this first in 1999 when Hyperion
first issued the set receiving plaudits
for the musicality of the performances
and for their adventurous spirit. Berwald
is not exactly top ‘box office’ material.
The music is not the problem: it is
lively, beautiful, romantic and surprising.
All it needs is to be liberated by a
good recording. There have been quite
a few over the years and the CD era
has however given us something approaching
an explosion of Berwald symphonic recordings.
At bargain price there are two very
fine sets: one from Arte Nova and the
other from Naxos. I have not heard the
latter (Okko Kamu conducts) but the
reviews I have seen suggest it is well
worth hearing. The Arte Nova is very
fine indeed but includes only the four
half hour symphonies on two discs [review].
It does not include the Duncan Druce-completed
fragment (Hyperion are the only source
for this) or the two overtures.
The old EMI Björlin
set is available (I am not sure if everything
on the original EMI boxed set of LPs
has been reissued) in individual discs
but shows its age in recording terms.
The DG Järvi is an estimable set
with glowing virtues but again lacks
the Druce item and the two overtures.
Berwald is such a lively
composer and I have a feeling that many
people who visit this site may never
have given him a chance. I hadn’t until
quite recently and I find him a major
Be clear, Berwald is
not a neo-romantic. His dates should
make that clear anyway. His music blends
the voices of Weber (Freischütz
and Oberon), with Beethoven (the
livelier moments: Symphonies 5 and 7)
and over-arching everything, Schubert.
All the works recorded here are deeply
rewarding lyrical statements and should
be popular with anyone who loves the
music of my cross-reference composers.
His voice is no mere facsimile of these
great names. He adds an idiosyncratic
dash of woodwind sparkle and a prominent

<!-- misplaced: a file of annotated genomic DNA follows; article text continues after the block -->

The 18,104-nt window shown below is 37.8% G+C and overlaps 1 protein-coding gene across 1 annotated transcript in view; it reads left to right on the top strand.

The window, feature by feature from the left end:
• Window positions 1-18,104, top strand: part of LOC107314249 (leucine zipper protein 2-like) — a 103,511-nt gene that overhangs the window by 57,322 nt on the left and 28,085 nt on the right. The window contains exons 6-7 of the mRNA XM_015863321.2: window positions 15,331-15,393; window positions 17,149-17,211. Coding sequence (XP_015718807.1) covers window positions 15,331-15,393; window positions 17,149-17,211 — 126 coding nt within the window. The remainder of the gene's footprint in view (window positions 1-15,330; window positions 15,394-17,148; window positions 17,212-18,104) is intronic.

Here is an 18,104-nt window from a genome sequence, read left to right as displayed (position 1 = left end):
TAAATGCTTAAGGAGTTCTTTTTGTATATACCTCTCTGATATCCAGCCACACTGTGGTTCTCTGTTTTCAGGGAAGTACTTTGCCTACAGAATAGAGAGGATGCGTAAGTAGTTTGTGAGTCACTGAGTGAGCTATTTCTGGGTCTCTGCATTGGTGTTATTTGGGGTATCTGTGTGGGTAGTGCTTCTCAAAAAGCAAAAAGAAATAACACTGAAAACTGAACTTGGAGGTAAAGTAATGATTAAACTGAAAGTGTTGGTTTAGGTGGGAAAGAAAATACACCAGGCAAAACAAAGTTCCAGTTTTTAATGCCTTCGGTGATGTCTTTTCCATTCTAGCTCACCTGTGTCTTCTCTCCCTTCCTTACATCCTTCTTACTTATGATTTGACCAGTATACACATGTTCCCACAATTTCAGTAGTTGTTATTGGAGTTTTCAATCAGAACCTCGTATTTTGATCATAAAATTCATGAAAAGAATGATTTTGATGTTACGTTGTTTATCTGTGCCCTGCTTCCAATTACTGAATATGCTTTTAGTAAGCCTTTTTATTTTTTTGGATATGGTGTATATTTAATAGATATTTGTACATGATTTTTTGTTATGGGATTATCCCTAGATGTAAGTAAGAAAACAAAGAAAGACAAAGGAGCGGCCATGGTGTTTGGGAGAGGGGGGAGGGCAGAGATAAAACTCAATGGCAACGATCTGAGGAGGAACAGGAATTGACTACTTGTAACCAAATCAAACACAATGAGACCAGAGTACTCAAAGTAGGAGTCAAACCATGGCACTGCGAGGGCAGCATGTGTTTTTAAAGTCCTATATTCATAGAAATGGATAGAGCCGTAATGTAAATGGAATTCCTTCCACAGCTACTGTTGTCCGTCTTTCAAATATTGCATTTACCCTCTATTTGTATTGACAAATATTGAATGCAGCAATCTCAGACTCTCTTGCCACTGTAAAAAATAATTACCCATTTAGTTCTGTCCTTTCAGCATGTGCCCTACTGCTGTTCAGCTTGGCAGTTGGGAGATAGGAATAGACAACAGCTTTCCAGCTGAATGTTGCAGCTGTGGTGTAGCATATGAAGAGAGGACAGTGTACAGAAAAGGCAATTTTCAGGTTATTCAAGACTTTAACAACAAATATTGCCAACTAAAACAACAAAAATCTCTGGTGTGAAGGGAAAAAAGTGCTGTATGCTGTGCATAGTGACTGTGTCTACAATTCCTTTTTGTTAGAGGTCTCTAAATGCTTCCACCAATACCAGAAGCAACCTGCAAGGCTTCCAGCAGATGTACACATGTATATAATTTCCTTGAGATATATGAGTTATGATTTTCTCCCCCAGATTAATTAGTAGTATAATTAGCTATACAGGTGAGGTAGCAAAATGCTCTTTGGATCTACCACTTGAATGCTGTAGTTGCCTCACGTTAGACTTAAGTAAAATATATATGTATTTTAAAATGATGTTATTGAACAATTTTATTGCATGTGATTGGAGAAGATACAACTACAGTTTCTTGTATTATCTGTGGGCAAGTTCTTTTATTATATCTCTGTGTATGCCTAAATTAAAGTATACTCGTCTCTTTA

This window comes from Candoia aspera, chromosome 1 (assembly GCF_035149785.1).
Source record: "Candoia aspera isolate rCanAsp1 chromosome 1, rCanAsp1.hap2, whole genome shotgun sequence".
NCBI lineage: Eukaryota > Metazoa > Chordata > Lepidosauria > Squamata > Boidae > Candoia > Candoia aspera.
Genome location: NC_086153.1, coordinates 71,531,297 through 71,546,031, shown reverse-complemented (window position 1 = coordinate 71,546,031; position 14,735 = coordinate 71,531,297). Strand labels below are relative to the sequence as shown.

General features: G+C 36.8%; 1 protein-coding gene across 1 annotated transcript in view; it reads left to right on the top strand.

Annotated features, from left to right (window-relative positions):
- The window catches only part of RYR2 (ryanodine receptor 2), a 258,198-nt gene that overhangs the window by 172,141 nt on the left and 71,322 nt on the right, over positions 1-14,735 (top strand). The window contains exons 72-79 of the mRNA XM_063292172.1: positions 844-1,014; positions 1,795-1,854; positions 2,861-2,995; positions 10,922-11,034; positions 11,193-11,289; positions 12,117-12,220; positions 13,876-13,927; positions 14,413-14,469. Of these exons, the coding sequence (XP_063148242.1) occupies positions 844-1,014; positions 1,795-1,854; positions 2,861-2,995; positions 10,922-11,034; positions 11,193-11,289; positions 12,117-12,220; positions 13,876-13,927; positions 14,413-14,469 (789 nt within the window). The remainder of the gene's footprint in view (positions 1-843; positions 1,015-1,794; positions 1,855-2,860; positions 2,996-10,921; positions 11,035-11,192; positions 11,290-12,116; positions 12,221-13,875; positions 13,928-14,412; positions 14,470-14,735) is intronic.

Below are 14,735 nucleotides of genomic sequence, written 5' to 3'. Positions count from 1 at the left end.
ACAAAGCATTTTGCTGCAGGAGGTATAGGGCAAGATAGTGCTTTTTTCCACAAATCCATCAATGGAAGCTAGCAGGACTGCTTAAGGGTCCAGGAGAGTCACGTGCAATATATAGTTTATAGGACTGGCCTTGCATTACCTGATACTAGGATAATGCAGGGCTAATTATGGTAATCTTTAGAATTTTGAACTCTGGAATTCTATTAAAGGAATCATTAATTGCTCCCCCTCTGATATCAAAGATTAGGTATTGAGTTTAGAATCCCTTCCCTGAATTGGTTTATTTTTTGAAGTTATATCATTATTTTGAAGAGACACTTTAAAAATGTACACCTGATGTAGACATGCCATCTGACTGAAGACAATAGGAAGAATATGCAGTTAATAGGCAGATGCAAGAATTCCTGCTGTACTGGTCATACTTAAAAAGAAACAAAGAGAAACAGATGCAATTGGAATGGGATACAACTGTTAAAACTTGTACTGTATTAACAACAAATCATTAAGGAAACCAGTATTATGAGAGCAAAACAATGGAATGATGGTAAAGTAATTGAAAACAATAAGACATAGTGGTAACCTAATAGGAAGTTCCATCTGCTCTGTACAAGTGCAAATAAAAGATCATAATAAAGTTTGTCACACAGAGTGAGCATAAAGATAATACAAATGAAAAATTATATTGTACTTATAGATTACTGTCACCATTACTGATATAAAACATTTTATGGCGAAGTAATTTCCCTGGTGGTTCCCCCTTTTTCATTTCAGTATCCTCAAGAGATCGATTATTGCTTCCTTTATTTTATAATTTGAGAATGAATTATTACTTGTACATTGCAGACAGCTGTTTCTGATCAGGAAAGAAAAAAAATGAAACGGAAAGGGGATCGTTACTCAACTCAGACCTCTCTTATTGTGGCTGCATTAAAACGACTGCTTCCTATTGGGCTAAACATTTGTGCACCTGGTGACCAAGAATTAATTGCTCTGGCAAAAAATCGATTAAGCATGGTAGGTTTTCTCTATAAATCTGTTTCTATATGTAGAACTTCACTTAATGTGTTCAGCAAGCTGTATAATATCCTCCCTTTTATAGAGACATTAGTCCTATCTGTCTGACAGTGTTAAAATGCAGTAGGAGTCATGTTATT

bloom from the French Horns.
The overture to Estrella
da Soria has the bustle of Mozart’s
Marriage of Figaro, the magic
of Mendelssohn’s Midsummer’s Night
Dream music, the heroism of Egmont
and rounded with the romantic glow of
a Tchaikovsky ballet-apotheosis. The
Queen of Golconda has its moments
but Estrella is a gem. The Singulière
is just that and there are some
remarkably prophetic moments in which
Sibelius seems to smile through the
Beethovenian athleticism. Indeed the
Finale of the Singulière has
the explosive rawness of Nielsen - the
brass are especially brazen as if they
have escaped from Nielsen’s first two
symphonies yet written at least half
a century earlier.
Duncan Druce, the renowned
violist, completed the isolated movement
of Berwald’s 1820 A major symphony-fragment.
It was intended to be the first movement
of a Symphony never completed. At more
than 16 minutes it is longer than the
first movement of the four symphonies
of the 1840s. It has a sweetened and
emphatic Beethovenian freshness that
The Golconda overture (one of
his last works) lacks as well as some
remarkably Rossini-like moments (5.10).
The Sérieuse is a work
full of inventive fantasy ahead of its
time. Yes it looks to the Beethoven
of the Eroica and Egmont but
also one finds flavourings from
Dvořák, Mendelssohn and even Tchaikovsky.
The recording of the horns and woodwind
are adroitly balanced throughout producing
a pleasing, delicate and piquant effect.
No other set has the
present coupling. At a stunning price
anyone at all curious would do well
to hear this fine set especially because
the two overtures are not conveniently
available in any other form; of course
the substantial symphonic fragment cannot
otherwise be had. Hyperion cornered
the market with the full price set.
At two for one price the competition
had best look to its laurels.
The box (at last in
slim-line form) is enhanced by the usual
fine design attention and trilingual
notes by conductor Roy Goodman.
The teaming of Goodman
(familiar from some rather good Nimbus
Schubert symphonies) with the Swedish
orchestra was not necessarily going
to be a marriage made in heaven. However
from the results Goodman must surely
have guested with the orchestra, such
is the blessed union evident from these
Deeply rewarding lyrical statements
... a recording capturing the idiosyncratic
woodwind sparkle as well as the prominent
bloom of the French Horns. ... see Full